I’d been using sidewall strips from alum. cans to use as shimming material for centering the wheel on my 36er. It was a bit tedious, especially since I had to use about 4 strips, which I then had to bend, and stack each shim on eachother and then get them to stay put in the bearing holders while I put the wheel on.
So today I needed to shim my KH muni since the wheel was slightly off to one side. I then remembered that I have a roll of Aluminum Tape! So I cut three strips, approx. 2" x .5", then peeled off the backing and stuck all three together, then peeled the bottom one and stuck it to the inside arch of the frame bearing holders. Works great and it’s so much easier and faster than the coke can thing!
No, shimming is what you do when the frame is out of whack, not the wheel. Shims can also be used if your seat post is too narrow (though I don’t know if aluminum tape would hold up to that use), or to better fit your seat base to your seat post.
You can tell very easily, if you turn the wheel around in the frame and it still leans the same way then the frame is to blame, if it changes which way it leans then it’s the wheel. Terry no doubt knows this.
No it was slightly off-center before, but with the larger rim and less clearance, it just became more noticeable. As for the wheel build, it’s top notch; If the spokes were invisible, you couldn’t even tell the wheel was spinning because it’s so perfectly true!
I just called the wheelbuilder and he told me that unless the axle is slightly off center, (could it be from all the high drops?) then he’s sure the wheel was dished correctly. He also agrees that the frame could be slightly off on one side as well. He told me to try the following to check for proper dishing:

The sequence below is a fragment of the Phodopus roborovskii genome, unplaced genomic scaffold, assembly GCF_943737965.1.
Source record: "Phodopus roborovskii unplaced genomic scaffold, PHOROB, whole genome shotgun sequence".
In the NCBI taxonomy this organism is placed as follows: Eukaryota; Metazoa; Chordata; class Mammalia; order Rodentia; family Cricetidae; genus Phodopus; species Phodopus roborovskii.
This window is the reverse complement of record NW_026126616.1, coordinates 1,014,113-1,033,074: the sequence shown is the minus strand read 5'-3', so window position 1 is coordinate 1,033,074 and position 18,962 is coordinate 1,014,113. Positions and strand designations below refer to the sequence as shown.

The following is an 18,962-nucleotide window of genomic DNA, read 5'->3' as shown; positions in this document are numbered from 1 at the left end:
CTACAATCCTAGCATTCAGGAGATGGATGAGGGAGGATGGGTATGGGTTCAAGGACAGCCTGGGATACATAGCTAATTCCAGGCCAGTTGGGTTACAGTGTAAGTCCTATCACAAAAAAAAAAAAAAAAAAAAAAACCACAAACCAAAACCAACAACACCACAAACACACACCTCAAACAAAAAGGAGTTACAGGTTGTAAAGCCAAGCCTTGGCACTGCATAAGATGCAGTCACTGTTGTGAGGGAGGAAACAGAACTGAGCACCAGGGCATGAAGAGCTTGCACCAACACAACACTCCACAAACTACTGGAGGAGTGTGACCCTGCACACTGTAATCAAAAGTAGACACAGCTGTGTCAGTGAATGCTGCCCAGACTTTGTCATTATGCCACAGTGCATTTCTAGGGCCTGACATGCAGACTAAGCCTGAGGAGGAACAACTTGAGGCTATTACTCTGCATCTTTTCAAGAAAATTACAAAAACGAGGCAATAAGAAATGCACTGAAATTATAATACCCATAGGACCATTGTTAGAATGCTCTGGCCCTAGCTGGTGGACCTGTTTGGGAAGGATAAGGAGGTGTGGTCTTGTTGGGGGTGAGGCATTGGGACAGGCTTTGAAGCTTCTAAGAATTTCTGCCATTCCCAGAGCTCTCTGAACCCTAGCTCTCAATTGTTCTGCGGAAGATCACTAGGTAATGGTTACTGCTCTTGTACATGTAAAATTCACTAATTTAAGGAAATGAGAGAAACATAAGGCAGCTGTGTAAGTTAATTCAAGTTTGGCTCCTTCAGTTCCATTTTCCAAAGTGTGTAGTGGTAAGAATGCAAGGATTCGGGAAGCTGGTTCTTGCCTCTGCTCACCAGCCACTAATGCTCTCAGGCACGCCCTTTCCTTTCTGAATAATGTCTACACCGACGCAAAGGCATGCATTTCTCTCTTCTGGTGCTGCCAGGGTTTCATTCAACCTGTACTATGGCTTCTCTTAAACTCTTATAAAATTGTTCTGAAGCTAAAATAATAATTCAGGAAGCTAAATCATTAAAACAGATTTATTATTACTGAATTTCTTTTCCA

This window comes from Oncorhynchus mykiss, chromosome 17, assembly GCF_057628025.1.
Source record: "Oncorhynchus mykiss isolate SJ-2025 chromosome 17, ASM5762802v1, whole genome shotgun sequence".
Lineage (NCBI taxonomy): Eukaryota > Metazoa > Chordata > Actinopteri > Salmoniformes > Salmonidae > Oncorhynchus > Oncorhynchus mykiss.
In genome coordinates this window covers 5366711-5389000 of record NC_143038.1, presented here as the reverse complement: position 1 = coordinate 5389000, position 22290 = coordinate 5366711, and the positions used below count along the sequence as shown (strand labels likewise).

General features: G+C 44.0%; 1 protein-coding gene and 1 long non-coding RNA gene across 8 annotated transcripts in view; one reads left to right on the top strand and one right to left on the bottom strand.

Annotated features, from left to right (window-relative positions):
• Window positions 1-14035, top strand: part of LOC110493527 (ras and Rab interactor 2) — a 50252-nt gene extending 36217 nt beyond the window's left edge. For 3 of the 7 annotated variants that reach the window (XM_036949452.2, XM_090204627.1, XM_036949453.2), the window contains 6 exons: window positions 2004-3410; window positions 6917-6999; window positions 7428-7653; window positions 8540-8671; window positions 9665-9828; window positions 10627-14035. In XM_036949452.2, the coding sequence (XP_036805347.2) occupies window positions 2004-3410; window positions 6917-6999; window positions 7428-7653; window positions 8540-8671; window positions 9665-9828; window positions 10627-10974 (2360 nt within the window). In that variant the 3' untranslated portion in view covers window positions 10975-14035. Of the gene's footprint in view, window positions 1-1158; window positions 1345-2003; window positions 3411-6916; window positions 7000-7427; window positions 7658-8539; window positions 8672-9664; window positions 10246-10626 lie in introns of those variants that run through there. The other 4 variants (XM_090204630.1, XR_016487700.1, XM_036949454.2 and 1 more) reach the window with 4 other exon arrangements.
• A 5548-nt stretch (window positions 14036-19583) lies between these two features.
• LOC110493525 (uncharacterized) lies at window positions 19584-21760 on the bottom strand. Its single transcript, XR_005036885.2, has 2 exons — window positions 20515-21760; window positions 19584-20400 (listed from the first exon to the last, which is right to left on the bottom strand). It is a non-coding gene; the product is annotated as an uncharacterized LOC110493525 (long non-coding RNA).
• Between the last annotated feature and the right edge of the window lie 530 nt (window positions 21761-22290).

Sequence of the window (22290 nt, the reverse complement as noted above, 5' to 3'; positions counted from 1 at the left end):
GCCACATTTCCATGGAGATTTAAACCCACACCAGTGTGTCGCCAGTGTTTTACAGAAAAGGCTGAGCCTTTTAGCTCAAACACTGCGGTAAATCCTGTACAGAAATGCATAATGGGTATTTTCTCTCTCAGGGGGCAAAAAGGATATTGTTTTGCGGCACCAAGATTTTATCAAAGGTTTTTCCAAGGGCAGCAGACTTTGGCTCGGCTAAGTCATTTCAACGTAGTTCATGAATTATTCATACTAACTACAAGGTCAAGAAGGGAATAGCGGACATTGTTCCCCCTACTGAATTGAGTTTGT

Reversing the wheel in the frame. If the rim walls land in the same relative position relative to the frame, then [he says] the wheel is dished correctly. (This is what I did to check my 36’er for proper dishing and it turned out to be the frame)
The rim is only about 2mm closer on one side than the other, so it is very slight, and as I said more noticeable since changing to the much wider rim, making the clearance between the tire and the rim much less. (I hate being such a perfectionist!)
So I’m going to try the reversing method now to make sure.
Psh. High drops won’t do squat to move an axle offcenter. I’m not especially familiar with the new KH hubs, but if they’re anything like Onza and Profile, you just have to be an idiot when tightening your cranks to send the axle offcenter. Then again, with the ISIS spline, I think that would be impossible. The only answer is that the axle could be off out of the factory.
makeing the clearance betwene the tire and the rim much less hey terry? that sounds a bit strange to me
kington, if terry is now going to check useing the reverse wheel method then he obviously was not ‘sure’ that the wheel was not just slightly off centre. and i am aware that terry probably does know about the reverseing method but i was asking if he was sure it was the frame, turns out he didnt even check, so it could very well be the wheel and not the frame, i am not saying the wheel builder would have done a dodgey job though, but it pays to check.
and notice i asked terry the question… so fuck off and let him answer it
so what are the results terry, is it the frame or the wheel?